Joseph was one of the Iron Men, a small mercenary band out of Ellesland who lived in the latter time as the millennium wound down towards Judgment Day. I stood alongside him in a mountain hall facing goblins in the darkness, and once in a wood we fought a slithering thing that stuck to the misty hollows and might have been a dragon. At least, we called it that.
After our ship put in at a cove among the Stranded Isles, we had gone out to forage for supplies, and when our horses were stopped by robbers on the road our first thoughts might have been to pity them. My thoughts, anyway; Joseph was less given to pity. But by ill luck one of their swords found a space under his arm, and the blade slid in and punctured his lung, and Joseph fell like an oak.
With us traveled a man from Krarth called Kal ki-Lan Tor, who claimed to be a magus. I made him use his magic to call back blood into Joseph’s limbs and air into his lungs. But if any man has the art to defy Death, he will find that new life can only be borrowed for a short time. The flame had gone, and although Joseph continued on for a few days, he grew in pallor and we noticed that when he forgot to draw breath he sat as still as a figure of clay.
Finally he had to be put in the ground. I laid my sword of faerie steel beside him and covered the grave with rocks, for the soil of that shore was too hard and cold to dig. And that was the second and final death of Joe Lynch.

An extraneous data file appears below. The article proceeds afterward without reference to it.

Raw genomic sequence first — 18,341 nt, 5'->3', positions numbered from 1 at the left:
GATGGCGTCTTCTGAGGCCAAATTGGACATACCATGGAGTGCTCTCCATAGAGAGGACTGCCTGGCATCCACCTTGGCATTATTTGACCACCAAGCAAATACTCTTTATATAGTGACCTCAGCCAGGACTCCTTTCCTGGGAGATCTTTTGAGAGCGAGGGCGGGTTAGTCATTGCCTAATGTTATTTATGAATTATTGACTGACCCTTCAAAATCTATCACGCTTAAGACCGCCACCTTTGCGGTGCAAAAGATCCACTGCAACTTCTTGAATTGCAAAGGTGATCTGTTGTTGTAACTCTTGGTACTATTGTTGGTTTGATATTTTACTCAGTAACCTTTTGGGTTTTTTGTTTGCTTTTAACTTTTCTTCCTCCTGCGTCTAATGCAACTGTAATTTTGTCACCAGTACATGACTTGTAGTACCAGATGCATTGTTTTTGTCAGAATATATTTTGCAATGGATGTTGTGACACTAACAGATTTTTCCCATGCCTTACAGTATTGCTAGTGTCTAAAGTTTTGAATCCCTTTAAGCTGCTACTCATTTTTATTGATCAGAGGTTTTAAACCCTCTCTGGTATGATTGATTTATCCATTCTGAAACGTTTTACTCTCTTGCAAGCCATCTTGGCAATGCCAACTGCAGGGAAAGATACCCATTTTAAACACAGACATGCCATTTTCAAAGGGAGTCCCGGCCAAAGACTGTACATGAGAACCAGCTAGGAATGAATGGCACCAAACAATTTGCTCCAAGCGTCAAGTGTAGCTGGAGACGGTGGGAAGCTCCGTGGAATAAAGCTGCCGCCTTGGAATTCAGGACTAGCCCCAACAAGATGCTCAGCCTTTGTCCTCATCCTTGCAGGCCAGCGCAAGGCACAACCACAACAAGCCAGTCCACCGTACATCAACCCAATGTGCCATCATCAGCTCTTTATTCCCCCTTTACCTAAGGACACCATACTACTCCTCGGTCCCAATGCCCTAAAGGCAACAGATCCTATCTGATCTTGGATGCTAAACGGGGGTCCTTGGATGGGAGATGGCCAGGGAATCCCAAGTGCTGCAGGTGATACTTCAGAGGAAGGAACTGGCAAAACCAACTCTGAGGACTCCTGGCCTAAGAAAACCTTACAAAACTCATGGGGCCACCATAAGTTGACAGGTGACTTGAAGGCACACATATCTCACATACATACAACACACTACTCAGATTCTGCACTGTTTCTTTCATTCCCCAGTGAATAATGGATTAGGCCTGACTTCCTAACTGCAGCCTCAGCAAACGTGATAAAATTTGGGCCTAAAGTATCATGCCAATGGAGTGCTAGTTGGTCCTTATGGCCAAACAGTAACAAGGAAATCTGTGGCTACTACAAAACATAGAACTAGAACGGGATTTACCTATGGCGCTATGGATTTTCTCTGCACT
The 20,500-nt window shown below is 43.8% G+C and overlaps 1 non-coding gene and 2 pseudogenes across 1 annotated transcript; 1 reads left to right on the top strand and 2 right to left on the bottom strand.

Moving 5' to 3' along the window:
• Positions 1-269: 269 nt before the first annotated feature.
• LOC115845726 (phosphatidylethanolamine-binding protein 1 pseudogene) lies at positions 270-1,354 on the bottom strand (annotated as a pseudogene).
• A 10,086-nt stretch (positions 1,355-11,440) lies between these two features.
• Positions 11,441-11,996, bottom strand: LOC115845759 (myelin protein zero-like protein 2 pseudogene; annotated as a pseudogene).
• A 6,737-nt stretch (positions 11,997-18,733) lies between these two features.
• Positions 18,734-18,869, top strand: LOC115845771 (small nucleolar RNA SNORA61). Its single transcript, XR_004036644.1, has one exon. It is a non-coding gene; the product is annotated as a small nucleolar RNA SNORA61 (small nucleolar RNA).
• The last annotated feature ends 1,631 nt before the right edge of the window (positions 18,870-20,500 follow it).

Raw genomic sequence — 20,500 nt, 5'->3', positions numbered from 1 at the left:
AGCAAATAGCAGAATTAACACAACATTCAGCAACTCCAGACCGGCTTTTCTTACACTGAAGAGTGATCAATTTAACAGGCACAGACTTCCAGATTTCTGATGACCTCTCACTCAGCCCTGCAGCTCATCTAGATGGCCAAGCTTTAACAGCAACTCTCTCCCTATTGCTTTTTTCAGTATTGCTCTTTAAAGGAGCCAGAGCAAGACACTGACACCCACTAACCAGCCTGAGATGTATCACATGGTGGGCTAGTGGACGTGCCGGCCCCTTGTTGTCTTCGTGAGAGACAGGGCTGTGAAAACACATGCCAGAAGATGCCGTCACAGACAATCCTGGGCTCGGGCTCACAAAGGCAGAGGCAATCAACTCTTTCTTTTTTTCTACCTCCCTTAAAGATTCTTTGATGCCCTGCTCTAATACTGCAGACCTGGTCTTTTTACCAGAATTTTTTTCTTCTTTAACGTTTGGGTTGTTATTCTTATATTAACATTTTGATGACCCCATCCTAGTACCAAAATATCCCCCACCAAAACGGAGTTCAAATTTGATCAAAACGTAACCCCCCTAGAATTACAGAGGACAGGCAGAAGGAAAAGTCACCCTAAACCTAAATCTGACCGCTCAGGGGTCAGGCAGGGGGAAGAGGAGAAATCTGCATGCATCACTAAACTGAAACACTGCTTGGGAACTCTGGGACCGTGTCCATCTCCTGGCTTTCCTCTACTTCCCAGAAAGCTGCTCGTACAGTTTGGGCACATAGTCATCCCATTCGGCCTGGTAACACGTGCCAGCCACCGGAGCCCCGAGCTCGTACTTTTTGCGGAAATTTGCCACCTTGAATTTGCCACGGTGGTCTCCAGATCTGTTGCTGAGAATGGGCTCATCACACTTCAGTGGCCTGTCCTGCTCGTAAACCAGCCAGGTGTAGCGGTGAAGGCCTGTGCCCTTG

In the world of Legend there’s no way the story could follow what happened to Joseph’s soul after that – not least because Legend is based on medieval Christian belief, and for all I or anyone else knows there is no afterlife until the physical resurrection of all the faithful dead on the Day of Judgment. Beyond that, like Lovecraft, I prefer to keep the truth unutterable.
But there are games in which death is another dungeon level, and the old gods are as mysteriously solicitous of mortal morality as today’s monotheistic deities. And if you play in a campaign like that, James Wallis has come up with a brilliantly funny one-off roleplaying game called Afterlives that will provide you with a framework for legally weighing the soul of a deceased player character. Find out more about it – and where to get it – here on the Mirabilis blog.
Alternatively, instead of trying to plug Afterlives into your existing RPG campaign, you could run it with everybody playing themselves. That could be a lot of fun, though when you hold up the merciless mirror to your players’ real lives you might find them unfriending you pretty quick.